Sonali Kolhaktar: Yeah, the pivot. We are at 1:45 right now on the Pacific Coast for our West Coast audiences. And it might be a good time to jump into a couple of questions from our audience. And so if other members of the audience have questions that they’d like to post in the Q and A, please do go ahead and do so now, but we’ve had a couple come in and let me go to the first one. Alfred H. Kurland, one of our audience members, shares that one of the biggest challenges he encountered working with teams around civic enfranchisement was encouraging those who had given up on themselves for their authority figures, Alfred asks. And I’m assuming this was, this is for you Shawn, what type of participatory exercises do you recommend that facilitate activating hope and a sense of personal and or social efficacy?


Shawn Ginwright: That was a big question. I mean, I think it’s important to do a couple of things, and it can be with adults or with young people. The first is like, let’s locate some challenges. What are the challenges that young people or adults are facing, collectively facing, right? So, young people may be talking about or experiencing isolation. I know we’re back in school, they may be experiencing a lack of mental health, their ability to talk about their experience in COVID, whatever it is, but to have a collective conversation about the challenges that they are experiencing. And then the second thing is that once they understand that challenge, it’s important for them to begin to use some of the language that I talked about. If they had to imagine a solution or dream about a solution, what would that be? The participatory process doesn’t mean that you do participatory problem solving. It means that you also do participatory solutions to the issues that whatever young people or adults are facing. And so that process usually involves both identifying an issue, a problem, a challenge they are facing in their neighborhood or school. And then secondly, building the framework or building the opportunity for those young people to get together, to begin to think about solutions that may be a solution to the challenges they’re facing.


Sonali Kolhaktar: Thank you, Shawn. Elizabeth has a question for Rachel. Noting that she is discovered in herself that tiny green changes have raised her own awareness and interest in larger changes she can make, she wonders if you found that that is true as well, Rachel, or can you share any other additional thoughts? So have smaller changes led to an interest in larger changes?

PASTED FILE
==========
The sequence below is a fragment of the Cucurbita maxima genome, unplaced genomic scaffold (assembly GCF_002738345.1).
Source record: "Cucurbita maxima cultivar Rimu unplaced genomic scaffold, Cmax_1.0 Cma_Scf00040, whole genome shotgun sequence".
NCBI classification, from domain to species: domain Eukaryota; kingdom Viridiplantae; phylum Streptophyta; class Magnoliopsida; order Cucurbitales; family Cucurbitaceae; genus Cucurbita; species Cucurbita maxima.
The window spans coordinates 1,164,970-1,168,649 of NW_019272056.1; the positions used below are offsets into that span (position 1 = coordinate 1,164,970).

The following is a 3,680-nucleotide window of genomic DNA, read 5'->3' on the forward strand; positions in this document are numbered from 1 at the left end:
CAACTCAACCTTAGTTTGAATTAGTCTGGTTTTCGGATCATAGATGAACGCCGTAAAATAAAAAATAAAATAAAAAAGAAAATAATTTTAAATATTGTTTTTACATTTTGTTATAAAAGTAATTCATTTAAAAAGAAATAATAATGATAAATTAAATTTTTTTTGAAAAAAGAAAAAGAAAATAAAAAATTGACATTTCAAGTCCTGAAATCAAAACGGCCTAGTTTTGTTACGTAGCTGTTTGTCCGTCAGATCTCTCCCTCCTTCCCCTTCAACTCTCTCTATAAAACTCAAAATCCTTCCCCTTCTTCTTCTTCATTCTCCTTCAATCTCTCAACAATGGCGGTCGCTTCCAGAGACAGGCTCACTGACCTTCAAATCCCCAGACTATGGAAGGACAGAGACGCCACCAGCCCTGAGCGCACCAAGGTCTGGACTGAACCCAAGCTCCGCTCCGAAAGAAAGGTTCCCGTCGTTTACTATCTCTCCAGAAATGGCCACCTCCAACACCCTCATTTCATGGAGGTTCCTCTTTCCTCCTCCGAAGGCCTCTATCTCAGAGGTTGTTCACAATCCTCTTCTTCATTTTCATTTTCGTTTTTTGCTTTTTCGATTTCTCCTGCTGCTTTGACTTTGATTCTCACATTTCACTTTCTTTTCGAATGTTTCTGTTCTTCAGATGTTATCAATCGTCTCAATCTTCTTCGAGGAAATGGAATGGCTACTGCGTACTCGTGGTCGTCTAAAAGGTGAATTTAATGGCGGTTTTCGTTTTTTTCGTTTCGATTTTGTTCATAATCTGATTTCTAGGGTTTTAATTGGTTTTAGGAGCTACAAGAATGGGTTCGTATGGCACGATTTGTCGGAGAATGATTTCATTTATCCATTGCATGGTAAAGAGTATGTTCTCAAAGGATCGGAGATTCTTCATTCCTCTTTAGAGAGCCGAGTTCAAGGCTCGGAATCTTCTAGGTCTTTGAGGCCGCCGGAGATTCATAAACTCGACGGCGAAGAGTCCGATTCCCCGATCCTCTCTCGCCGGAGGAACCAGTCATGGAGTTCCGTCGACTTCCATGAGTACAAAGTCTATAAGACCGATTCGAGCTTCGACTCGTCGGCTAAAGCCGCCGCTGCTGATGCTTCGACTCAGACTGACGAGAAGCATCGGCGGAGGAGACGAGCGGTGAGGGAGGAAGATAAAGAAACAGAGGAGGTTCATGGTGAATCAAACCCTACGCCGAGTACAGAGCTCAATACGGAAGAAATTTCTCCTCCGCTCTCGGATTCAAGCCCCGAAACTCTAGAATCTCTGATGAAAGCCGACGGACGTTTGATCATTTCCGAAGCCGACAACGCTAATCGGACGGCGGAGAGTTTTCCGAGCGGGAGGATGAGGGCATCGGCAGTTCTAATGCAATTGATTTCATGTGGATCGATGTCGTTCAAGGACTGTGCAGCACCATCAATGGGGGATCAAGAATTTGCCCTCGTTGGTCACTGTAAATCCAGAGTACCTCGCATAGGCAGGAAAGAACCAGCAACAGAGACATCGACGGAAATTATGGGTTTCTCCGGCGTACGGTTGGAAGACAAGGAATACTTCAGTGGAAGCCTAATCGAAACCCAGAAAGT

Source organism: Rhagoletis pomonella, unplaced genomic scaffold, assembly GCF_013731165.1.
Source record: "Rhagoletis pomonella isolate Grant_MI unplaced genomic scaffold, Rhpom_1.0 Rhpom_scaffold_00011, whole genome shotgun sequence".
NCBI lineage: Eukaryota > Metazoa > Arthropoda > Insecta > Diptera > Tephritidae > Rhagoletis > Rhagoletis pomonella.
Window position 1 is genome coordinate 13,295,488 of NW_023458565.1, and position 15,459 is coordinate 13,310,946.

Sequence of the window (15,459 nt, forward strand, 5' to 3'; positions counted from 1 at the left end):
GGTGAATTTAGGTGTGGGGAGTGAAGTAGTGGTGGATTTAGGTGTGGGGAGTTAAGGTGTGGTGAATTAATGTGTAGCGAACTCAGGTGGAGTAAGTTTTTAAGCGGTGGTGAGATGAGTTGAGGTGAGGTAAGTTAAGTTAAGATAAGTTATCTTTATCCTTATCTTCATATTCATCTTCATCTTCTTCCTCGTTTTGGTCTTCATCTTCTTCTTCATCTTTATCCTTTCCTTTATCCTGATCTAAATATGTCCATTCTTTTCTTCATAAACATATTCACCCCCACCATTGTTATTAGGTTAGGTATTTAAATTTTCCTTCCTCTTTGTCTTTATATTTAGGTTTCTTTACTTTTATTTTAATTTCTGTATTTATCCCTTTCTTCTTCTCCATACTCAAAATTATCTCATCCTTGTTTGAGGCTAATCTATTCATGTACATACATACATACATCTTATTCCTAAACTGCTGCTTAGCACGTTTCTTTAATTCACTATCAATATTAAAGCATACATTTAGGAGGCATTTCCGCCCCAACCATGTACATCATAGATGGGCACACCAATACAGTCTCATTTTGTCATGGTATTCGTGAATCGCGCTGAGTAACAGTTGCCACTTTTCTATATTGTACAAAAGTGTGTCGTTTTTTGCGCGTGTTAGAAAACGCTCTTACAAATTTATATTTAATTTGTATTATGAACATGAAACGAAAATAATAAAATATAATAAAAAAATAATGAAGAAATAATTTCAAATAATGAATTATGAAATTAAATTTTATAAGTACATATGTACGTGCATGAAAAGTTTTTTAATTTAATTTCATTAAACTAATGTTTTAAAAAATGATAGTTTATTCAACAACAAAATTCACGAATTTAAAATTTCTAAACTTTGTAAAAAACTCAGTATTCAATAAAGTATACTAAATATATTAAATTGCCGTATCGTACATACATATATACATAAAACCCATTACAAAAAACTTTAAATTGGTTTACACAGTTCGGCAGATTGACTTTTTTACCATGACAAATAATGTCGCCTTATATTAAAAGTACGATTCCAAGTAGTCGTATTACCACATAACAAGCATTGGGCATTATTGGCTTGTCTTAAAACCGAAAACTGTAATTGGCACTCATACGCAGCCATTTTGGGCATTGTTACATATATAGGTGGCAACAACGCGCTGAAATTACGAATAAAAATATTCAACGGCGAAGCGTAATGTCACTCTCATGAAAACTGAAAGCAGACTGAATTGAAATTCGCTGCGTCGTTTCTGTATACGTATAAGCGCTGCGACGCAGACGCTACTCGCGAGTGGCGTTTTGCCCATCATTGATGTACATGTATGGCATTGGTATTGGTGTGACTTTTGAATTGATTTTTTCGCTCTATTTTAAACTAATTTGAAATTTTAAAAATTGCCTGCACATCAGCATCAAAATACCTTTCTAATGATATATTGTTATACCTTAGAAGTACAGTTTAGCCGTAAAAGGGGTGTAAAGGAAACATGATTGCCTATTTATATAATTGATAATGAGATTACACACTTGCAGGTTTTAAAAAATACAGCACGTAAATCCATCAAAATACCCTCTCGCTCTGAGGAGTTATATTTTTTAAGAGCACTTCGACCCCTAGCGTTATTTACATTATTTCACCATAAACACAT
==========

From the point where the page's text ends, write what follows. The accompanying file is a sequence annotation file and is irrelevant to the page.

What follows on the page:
Rachel Powell Horne: That’s a good question, which I hadn’t really considered. And yeah, so five years ago I worked in a bar, I’m a climate researcher now. And I never really thought about it, but of course, that’s come from coming down this path. And it maybe started with taking a bus instead of taking a plane or started with deciding to just carry on wearing my jumper with holes in their elbows for another couple of years. And the more that I made these little changes ,yeah, it’s true. Sorry, I’m a bit baffled, cause I hadn’t really put it into that context before. But I spend eight hours a day researching climate solutions and soil regeneration now. I work for a charity in England called the Eden Project, which built a huge botanical garden in an abandoned clay pit. It was completely dead, and they built this to show that regeneration of the Earth is always possible, and I cannot believe that I never saw that. But yes, so thank you for the question. Thank you for shining a mirror on my own life. I really appreciate that insight.


Sonali Kolhaktar: And actually, if our audience and our panelists don’t mind, I want to jump in with a question specifically for Ruth, as well, because our conversations had been making me wonder: For you in seeing this transformation that you underwent for yourself in managing the trauma that you had been experiencing, how did the meditation that you do the Buddhism that you’ve embraced. How did this transformation, how has it made you effective as a change maker? How has it, not just for your own peace of mind, but for the world, why is the world better off because Ruth King found her power?